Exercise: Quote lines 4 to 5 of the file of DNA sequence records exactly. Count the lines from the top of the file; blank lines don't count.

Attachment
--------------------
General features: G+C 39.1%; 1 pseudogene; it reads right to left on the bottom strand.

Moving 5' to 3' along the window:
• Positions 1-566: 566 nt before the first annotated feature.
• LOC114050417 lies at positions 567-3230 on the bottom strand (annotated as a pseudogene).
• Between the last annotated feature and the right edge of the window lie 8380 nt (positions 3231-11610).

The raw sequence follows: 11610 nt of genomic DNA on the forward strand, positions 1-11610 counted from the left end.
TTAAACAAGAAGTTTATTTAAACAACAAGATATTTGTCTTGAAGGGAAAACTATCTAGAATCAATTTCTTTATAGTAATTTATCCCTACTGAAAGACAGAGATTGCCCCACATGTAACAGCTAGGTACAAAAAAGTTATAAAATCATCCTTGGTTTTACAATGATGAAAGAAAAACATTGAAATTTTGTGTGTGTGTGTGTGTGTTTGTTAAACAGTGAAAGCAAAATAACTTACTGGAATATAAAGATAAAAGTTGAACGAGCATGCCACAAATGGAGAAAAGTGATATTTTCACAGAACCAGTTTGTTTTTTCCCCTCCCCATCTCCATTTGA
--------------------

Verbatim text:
• LOC114050417 lies at positions 567-3230 on the bottom strand (annotated as a pseudogene).
• Between the last annotated feature and the right edge of the window lie 8380 nt (positions 3231-11610).